ISSN (Print) - 0012-9976 | ISSN (Online) - 2349-8846

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Education for the Species

Respectable scientific opinion holds that the human species is on the verge of untimely extinction. According to Noam Chomsky, the so-called "least advanced" people are the ones taking the lead in trying to protect all of us from extinction. Informed by their ancient knowledge systems, indigenous populations across the world are resisting the plunder of the planet. However, indigenous knowledge systems are in radical conflict not only with global capitalism but with modern education itself, thus raising the issue of radical choice. The issue goes much beyond the classical domain of the pedagogy of the oppressed.

This is an expanded version of the keynote address to the Philosophy of Education Conference at Azim Premji University, Bengaluru in January 2015. I learned much from a very lively discussion by a distinguished audience. I have incorporated some of the points raised during the discussion. The original lecture can be viewed at

Noam Chomsky’s grimly titled book Hegemony or Survival (2003) opens with some observations of contemporary biologist Ernst Mayr, who is sometimes referred to as “the biological giant of the 20th century” (Foreman 2004: 24). After proposing a very reasonable notion of a species (de Queiroz 2005), Mayr (2001) held that about 50 billion species have appeared on this planet since the origin of life. He estimated that “the average life expectancy of a species is about 1,00,000 years” (Chomsky 2003: 1). Exactly one of these 50 billion species “achieved the kind of intelligence needed to establish a civilisation,” Mayr notes (Chomksy 2003: 1). The civilisation-forming intelligence of this species is the topic for this essay.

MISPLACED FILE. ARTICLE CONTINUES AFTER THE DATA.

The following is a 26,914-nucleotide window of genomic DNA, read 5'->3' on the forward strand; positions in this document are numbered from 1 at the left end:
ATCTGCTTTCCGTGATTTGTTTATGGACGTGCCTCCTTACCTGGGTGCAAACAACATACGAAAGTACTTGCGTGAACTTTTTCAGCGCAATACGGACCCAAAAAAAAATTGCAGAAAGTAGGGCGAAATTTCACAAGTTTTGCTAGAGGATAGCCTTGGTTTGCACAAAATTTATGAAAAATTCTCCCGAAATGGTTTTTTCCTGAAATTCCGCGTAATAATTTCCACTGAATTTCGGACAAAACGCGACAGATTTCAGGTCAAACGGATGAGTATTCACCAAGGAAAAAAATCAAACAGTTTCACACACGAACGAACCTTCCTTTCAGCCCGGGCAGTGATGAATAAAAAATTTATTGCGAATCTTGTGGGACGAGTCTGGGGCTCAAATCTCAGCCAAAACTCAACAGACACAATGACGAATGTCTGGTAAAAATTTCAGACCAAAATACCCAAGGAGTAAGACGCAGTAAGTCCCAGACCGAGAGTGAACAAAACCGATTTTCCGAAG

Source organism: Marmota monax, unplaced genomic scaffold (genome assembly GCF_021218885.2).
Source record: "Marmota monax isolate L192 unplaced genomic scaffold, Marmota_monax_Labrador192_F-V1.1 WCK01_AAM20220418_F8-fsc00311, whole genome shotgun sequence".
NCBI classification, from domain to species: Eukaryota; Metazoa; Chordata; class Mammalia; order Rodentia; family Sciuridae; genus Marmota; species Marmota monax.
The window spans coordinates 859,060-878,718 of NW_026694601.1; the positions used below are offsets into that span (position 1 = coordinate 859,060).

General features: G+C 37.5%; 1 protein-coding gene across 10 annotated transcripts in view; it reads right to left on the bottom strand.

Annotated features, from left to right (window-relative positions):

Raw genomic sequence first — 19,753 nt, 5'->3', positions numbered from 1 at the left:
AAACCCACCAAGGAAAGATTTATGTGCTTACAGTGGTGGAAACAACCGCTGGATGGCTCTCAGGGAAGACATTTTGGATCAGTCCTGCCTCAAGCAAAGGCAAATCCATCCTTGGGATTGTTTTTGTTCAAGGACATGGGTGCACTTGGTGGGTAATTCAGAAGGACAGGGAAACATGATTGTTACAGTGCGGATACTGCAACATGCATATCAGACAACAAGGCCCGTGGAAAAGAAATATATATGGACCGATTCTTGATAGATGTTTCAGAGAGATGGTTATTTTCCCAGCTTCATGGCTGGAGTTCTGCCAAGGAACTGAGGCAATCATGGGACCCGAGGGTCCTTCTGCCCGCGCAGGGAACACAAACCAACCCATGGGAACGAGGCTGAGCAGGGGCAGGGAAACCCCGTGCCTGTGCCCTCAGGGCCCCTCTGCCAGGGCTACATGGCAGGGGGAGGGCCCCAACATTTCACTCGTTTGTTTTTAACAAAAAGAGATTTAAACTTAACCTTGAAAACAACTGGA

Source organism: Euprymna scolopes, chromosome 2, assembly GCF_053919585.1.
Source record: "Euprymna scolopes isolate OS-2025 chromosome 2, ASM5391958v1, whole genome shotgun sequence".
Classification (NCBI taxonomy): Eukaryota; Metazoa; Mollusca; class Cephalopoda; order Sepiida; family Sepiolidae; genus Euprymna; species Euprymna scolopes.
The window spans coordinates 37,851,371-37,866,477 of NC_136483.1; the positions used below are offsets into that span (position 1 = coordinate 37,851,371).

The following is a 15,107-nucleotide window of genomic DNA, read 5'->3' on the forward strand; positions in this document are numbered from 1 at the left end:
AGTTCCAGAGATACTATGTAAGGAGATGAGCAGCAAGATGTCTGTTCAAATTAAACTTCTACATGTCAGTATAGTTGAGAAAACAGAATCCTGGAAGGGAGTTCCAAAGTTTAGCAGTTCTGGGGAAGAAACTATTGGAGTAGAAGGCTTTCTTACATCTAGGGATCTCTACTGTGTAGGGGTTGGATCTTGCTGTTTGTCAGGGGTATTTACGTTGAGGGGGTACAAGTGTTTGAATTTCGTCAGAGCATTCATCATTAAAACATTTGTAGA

From studies on sudden expansion of brain size (Striedter 2004), restructuring of the brain for emergence of language (Crow 2010), and proliferation of tools and other signs of culture, it is now estimated that the modern human species emerged roughly about 1,00,000 years ago (Tattersall 2012). Following Mayr’s statistical rule, then, the species is possibly nearing its end.

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